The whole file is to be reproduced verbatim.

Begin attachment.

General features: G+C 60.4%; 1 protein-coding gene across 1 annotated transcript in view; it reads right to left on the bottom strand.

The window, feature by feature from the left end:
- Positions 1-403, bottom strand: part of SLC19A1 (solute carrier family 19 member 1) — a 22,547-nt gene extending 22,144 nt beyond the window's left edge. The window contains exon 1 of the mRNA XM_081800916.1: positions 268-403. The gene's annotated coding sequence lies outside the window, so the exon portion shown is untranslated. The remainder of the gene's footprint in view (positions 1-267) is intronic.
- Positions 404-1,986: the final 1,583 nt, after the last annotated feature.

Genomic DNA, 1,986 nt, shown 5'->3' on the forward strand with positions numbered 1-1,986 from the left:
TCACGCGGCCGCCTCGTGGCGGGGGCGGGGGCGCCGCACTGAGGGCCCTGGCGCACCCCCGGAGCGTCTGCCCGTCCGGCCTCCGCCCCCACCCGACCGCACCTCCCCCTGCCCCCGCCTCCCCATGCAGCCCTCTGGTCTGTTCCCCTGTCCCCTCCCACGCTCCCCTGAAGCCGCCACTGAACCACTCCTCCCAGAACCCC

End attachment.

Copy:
General features: G+C 60.4%; 1 protein-coding gene across 1 annotated transcript in view; it reads right to left on the bottom strand.

The window, feature by feature from the left end:
- Positions 1-403, bottom strand: part of SLC19A1 (solute carrier family 19 member 1) — a 22,547-nt gene extending 22,144 nt beyond the window's left edge. The window contains exon 1 of the mRNA XM_081800916.1: positions 268-403. The gene's annotated coding sequence lies outside the window, so the exon portion shown is untranslated. The remainder of the gene's footprint in view (positions 1-267) is intronic.
- Positions 404-1,986: the final 1,583 nt, after the last annotated feature.

Genomic DNA, 1,986 nt, shown 5'->3' on the forward strand with positions numbered 1-1,986 from the left:
TCACGCGGCCGCCTCGTGGCGGGGGCGGGGGCGCCGCACTGAGGGCCCTGGCGCACCCCCGGAGCGTCTGCCCGTCCGGCCTCCGCCCCCACCCGACCGCACCTCCCCCTGCCCCCGCCTCCCCATGCAGCCCTCTGGTCTGTTCCCCTGTCCCCTCCCACGCTCCCCTGAAGCCGCCACTGAACCACTCCTCCCAGAACCCC